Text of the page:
The gaucho plays an important symbolic role in the nationalist feelings of this region, especially that of Argentina, Paraguay, and Uruguay. The epic poem Martín Fierro by José Hernández (considered by some[1] the national epic of Argentina) used the gaucho as a symbol against corruption and of Argentine national tradition, pitted against Europeanising tendencies. Martín Fierro, the hero of the poem, is drafted into the Argentine military for a border war, deserts, and becomes an outlaw and fugitive. The image of the free gaucho is often contrasted to the slaves who worked the northern Brazilian lands. Further literary descriptions are found in Ricardo Güiraldes' Don Segundo Sombra. Like the North American cowboys, as discussed in Richard W. Slatta, Cowboys of the Americas, gauchos were generally reputed to be strong, honest, silent types, but proud and capable of violence when provoked. The gaucho tendency to violence over petty matters is also recognized as a typical trait. Gauchos' use of the famous "facón" (large knife generally tucked into the rear of the gaucho sash) is legendary, often associated with considerable bloodletting. Historically, the facón was typically the only eating instrument that a gaucho carried.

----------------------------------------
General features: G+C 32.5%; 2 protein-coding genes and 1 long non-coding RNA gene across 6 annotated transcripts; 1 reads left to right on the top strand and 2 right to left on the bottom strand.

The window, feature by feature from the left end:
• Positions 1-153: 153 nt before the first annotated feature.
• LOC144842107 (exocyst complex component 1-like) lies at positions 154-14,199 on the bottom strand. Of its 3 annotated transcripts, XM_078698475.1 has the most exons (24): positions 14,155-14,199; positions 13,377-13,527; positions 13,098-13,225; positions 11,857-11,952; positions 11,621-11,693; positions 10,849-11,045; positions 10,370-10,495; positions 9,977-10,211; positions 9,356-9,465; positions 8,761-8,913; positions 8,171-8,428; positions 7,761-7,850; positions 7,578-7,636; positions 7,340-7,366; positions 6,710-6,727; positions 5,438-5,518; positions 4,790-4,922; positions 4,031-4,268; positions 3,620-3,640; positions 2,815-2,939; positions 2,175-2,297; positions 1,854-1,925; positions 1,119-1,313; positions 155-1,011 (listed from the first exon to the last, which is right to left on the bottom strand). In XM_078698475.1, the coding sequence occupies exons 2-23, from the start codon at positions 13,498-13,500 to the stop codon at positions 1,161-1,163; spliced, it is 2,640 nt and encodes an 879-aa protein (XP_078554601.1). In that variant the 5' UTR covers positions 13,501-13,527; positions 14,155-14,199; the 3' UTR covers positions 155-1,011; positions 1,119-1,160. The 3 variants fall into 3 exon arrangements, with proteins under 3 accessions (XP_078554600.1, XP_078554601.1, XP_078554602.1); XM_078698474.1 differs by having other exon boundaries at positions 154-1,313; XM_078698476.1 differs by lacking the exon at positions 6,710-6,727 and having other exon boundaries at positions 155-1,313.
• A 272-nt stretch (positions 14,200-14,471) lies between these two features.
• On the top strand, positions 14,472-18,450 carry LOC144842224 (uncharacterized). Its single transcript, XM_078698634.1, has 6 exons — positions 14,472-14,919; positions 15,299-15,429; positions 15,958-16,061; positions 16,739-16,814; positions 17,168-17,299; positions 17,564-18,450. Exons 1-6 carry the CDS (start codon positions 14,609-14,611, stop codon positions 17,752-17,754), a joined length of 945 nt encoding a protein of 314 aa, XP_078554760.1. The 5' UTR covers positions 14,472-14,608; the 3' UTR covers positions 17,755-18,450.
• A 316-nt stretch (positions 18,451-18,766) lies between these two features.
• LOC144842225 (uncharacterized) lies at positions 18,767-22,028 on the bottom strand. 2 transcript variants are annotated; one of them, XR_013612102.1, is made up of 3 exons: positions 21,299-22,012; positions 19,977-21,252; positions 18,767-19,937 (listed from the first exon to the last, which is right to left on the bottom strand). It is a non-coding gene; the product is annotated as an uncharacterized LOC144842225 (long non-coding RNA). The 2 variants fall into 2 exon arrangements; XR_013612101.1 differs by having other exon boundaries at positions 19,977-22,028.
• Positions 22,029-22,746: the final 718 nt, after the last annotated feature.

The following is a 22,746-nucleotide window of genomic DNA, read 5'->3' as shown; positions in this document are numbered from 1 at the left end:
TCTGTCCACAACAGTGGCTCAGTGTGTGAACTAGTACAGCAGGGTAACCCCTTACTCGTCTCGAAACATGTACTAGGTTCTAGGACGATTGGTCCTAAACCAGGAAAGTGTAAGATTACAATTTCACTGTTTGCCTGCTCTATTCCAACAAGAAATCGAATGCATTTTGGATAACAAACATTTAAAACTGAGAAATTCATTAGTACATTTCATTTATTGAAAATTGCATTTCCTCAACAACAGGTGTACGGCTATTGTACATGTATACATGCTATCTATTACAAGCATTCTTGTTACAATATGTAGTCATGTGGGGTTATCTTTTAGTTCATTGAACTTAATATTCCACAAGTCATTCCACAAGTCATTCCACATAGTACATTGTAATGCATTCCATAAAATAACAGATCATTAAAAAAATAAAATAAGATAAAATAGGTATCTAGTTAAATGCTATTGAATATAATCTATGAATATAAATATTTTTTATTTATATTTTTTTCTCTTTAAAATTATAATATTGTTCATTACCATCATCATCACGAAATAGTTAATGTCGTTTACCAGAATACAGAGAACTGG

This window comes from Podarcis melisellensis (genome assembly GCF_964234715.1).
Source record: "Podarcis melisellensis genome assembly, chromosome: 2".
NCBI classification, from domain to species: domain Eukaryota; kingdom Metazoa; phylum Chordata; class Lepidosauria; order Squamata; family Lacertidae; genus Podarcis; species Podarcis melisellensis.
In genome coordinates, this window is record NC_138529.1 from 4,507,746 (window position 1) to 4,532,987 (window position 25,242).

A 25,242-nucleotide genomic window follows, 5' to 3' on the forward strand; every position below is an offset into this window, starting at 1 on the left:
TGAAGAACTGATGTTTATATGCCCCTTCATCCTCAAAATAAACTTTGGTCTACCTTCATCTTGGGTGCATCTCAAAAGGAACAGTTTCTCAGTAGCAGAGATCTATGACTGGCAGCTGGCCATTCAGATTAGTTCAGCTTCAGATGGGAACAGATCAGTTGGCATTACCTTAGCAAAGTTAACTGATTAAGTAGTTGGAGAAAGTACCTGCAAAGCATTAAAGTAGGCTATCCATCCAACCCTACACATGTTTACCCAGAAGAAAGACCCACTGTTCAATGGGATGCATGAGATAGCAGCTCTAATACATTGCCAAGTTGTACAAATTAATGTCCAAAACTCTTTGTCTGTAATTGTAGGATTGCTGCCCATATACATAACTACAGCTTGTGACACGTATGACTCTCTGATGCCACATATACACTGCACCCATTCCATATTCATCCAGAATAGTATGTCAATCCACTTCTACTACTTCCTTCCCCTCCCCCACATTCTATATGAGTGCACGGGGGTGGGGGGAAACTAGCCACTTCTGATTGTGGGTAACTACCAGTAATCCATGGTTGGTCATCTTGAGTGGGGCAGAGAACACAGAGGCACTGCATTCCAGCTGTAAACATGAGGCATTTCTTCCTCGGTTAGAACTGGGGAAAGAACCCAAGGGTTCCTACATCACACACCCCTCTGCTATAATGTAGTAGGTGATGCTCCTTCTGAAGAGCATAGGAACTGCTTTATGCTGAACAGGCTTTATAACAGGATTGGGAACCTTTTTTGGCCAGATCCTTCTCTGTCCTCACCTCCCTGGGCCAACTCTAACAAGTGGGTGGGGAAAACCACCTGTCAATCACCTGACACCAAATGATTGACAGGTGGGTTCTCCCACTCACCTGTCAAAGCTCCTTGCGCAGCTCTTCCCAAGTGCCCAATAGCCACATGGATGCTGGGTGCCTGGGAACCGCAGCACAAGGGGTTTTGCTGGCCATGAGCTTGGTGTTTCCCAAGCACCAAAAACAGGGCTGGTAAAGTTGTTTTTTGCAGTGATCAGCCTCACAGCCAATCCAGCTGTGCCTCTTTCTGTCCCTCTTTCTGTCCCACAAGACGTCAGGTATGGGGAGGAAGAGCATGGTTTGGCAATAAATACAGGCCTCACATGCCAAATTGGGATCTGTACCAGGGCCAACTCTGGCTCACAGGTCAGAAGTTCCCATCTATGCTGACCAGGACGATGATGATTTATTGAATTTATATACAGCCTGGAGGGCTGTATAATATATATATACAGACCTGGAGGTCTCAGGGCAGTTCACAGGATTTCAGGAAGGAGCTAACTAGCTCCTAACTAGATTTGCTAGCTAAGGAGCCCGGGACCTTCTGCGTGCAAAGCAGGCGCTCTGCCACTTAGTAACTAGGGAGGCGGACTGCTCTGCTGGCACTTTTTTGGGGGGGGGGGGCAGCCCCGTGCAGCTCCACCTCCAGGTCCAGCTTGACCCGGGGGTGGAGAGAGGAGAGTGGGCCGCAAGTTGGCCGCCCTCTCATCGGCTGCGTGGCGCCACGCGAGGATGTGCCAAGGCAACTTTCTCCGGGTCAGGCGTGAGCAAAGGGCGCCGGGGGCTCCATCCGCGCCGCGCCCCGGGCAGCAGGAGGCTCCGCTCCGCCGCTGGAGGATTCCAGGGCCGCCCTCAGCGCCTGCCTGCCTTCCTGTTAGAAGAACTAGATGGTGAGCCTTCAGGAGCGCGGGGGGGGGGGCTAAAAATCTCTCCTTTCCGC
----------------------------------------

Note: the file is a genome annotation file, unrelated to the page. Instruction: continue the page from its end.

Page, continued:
Also like the cowboy, as shown in Richard W. Slatta, Cowboys of the Americas, gauchos were and remain proud and great horseriders. Typically, a gaucho's horse constituted most of what he owned in the world. During the wars of the 19th century in the Southern Cone, the cavalries on all sides were composed almost entirely of gauchos. In Argentina, gaucho armies such as that of Martín Miguel de Güemes, slowed Spanish advances. Furthermore, many caudillos relied on gaucho armies to control the Argentine provinces.